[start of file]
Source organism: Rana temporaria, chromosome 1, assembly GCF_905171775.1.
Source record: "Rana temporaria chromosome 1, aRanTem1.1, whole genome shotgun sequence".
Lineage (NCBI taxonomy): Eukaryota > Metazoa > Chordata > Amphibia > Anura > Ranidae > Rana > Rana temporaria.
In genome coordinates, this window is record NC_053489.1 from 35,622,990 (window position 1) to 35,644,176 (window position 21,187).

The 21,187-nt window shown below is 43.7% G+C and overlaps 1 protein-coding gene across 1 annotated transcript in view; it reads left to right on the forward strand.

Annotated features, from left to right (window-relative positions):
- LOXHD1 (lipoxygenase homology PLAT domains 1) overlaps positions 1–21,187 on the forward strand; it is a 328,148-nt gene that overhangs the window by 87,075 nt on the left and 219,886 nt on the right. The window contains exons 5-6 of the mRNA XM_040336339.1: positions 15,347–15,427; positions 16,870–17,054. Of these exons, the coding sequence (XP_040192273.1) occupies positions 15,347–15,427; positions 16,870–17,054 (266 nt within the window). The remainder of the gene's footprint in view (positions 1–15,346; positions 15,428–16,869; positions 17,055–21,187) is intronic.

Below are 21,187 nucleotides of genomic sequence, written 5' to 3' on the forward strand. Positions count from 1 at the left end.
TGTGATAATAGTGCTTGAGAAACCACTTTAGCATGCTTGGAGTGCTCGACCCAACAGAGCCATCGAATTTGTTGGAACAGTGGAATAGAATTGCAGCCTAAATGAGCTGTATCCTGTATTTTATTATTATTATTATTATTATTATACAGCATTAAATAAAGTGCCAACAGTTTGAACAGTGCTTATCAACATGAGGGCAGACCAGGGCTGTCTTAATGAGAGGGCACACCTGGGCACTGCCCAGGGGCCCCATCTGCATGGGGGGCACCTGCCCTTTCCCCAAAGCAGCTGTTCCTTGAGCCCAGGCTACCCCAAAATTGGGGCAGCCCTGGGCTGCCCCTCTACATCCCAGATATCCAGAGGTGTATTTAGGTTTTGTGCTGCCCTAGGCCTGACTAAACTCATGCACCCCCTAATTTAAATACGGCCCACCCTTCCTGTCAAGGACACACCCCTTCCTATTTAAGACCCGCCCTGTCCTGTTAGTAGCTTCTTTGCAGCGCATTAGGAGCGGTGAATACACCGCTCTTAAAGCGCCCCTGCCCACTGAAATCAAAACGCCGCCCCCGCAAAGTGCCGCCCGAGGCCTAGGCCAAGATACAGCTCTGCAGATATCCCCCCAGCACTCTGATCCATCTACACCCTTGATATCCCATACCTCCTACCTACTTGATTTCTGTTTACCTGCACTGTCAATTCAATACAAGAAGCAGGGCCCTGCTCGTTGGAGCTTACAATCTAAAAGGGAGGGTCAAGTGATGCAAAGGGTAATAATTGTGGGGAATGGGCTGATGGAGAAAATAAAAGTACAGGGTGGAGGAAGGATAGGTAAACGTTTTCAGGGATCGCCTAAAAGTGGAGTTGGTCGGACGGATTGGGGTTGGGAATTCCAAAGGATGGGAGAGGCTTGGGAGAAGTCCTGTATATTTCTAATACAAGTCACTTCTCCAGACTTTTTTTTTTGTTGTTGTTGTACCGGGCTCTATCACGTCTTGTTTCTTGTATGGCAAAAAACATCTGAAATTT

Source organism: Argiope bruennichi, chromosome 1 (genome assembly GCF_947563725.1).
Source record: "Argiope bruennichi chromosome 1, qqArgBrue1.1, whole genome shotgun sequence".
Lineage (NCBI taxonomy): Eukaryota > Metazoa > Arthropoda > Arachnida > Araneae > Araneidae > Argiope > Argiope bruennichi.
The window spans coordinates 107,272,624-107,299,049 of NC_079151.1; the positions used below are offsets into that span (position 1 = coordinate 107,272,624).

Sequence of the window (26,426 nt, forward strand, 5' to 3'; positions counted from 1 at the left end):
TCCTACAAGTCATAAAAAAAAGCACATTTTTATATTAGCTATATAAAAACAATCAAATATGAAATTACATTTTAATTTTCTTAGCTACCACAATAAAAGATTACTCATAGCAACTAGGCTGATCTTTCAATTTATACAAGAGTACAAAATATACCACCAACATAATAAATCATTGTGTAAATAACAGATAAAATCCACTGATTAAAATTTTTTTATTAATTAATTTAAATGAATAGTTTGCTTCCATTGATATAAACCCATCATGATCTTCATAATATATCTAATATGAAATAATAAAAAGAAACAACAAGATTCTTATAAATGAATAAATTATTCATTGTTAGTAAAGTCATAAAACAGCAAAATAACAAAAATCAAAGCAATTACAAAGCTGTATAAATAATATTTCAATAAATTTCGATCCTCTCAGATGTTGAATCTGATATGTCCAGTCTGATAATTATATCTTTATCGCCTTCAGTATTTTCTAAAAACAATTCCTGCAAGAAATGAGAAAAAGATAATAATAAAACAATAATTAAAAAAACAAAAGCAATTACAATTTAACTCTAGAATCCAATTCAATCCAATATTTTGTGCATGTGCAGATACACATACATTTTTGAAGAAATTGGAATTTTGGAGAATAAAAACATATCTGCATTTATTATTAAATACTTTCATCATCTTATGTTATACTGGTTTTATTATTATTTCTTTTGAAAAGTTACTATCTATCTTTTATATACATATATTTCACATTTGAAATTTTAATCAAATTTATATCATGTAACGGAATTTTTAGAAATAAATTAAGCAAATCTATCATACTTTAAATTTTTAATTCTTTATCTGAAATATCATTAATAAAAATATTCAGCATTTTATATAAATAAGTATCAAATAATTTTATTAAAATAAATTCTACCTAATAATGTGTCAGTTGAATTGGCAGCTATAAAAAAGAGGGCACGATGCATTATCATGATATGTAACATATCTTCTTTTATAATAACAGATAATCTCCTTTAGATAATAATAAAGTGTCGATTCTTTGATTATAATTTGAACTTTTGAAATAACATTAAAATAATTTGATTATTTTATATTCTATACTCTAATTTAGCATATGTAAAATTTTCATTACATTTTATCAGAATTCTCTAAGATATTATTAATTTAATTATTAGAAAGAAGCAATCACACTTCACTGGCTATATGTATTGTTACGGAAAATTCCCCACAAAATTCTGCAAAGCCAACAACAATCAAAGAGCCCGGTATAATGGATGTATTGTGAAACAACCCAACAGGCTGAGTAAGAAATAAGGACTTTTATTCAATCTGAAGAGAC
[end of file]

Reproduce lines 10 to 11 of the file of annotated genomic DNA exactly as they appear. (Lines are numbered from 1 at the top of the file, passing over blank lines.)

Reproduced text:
Source organism: Argiope bruennichi, chromosome 1 (genome assembly GCF_947563725.1).
Source record: "Argiope bruennichi chromosome 1, qqArgBrue1.1, whole genome shotgun sequence".